Pompeii’s Villa of the Mysteries Finally Restored after Two Years

The Villa of the Mysteries frescoes were well preserved

New restoration work began in May 2013 on the Villa of the Mysteries, named for the frescoes covering the walls of the well preserved building. The most prominent interpretation of these frescoes is the initiation of a woman into the cult of Dionysus.

Mount Vesuvius erupted in 79 AD, covering the ancient Roman town-city Pompeii in a layer of over 30 feet of volcanic ash and pumice. Because no air or moisture could reach the objects that lay beneath the destruction, they were well preserved. These artifacts give insight into the life of a city that existed over a thousand years ago.

Fresco demonstrating the rituals of the bridal mysteries

The Villa of the Mysteries, or Villa dei Misteri, is a well preserved ruin of a suburban Roman Villa that lies northwest of Pompeii. Most of the walls, ceilings, and frescoes survived. The villa is named after the vibrant paintings in the triclinium, or formal dining room.

The most prominent interpretation of these frescoes is the initiation of a woman into the cult of Dionysus, a mystery cult that required rituals to become a member. Mystery religions never revealed the details of their initiations or practices, so most of the information about them is taken from images and descriptions.

Silenus and the drunken Dionysus

The Villa of the Mysteries had rooms for dining and entertaining. There were also areas for pressing grapes into wine, several large kitchens, baths, shrines, and marble statues. When the Villa was excavated in 1909, a wine-press was found and restored.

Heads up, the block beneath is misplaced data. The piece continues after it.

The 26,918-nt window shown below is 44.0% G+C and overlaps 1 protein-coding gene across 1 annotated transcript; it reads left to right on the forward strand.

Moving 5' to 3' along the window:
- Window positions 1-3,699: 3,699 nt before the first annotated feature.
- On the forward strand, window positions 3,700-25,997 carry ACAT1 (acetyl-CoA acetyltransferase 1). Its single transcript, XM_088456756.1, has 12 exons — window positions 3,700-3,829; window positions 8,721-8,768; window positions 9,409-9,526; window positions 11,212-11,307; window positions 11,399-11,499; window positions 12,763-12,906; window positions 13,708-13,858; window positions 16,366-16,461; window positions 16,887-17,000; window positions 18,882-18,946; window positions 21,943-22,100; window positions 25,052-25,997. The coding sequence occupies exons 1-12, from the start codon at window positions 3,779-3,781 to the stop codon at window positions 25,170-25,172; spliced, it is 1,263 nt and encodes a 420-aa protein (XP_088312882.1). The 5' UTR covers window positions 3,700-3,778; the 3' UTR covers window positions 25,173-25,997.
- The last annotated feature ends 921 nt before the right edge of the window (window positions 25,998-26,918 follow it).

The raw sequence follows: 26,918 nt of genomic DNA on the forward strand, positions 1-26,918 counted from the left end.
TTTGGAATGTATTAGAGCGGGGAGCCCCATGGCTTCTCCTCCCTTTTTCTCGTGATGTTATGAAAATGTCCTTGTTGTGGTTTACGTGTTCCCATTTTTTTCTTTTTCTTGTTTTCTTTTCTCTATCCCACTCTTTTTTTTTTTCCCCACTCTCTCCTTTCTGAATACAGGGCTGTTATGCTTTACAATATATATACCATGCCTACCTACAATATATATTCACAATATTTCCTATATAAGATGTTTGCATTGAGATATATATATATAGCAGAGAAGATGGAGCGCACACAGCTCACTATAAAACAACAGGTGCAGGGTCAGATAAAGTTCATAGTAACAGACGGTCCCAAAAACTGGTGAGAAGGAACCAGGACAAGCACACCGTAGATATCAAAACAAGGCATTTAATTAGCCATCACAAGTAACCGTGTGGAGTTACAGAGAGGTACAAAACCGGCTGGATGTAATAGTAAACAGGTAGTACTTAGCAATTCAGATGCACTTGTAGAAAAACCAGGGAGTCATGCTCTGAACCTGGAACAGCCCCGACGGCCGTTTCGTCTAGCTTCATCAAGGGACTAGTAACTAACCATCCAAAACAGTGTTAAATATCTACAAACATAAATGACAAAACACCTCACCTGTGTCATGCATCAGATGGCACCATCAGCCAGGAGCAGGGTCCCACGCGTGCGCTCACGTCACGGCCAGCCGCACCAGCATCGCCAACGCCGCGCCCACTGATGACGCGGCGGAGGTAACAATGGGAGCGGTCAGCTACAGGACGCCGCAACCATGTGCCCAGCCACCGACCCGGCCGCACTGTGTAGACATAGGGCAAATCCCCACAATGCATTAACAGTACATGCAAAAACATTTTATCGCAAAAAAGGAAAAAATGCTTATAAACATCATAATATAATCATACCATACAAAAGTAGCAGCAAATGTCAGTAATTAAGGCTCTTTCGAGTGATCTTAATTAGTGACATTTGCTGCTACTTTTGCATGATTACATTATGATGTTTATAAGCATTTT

Other artifacts seem to suggest the possible owner of the Villa. Scholars have proposed that L. Istacidius Zosimus, a member of the powerful Istacidii family, was the owner, because a bronze seal was found in the Villa with his name on it. However, a statue of Livia, wife of Augustus, was also found there, and some historians claim her to be the owner.

The Villa of the Mysteries frescoes were well preserved

By 79 AD, however, the house was already 200 years old and probably had several different owners. The Villa of the Mysteries had already been heavily restored after a large earthquake hit Pompeii in 62 AD, damaging many buildings.

Similarly to Pompeii, many bodies were found in the Villa of the Mysteries, and plaster-of-Paris casts were made of them. It took archeologists two decades to completely excavate the property.

During the 1930s, there were efforts to restore the villa’s floors, walls, and frescoes. However, the restoration techniques applied to the frescoes inflicted damage over the years. Wax was used to preserve the frescoes, but it faded the colors of the images.

New restoration work began in May of 2013 with teams of archeologists, architects, chemists, and physicists to remedy damage done by earlier conservators and time. The new technique first identifies the nature of the chromatic alterations and other damage done over time on the frescoes, and then performs the restoration. The detailed mosaic floor decorations were also restored.

The Villa of the Mysteries is set to fully reopen on March 20, after two years of restoration. The restoration was funded by the Special Superintendency for the Archeological Heritage of Naples and Pompeii (SANP). The work was done gradually in the 70 rooms so that parts of the Villa of the Mysteries were still open to the public.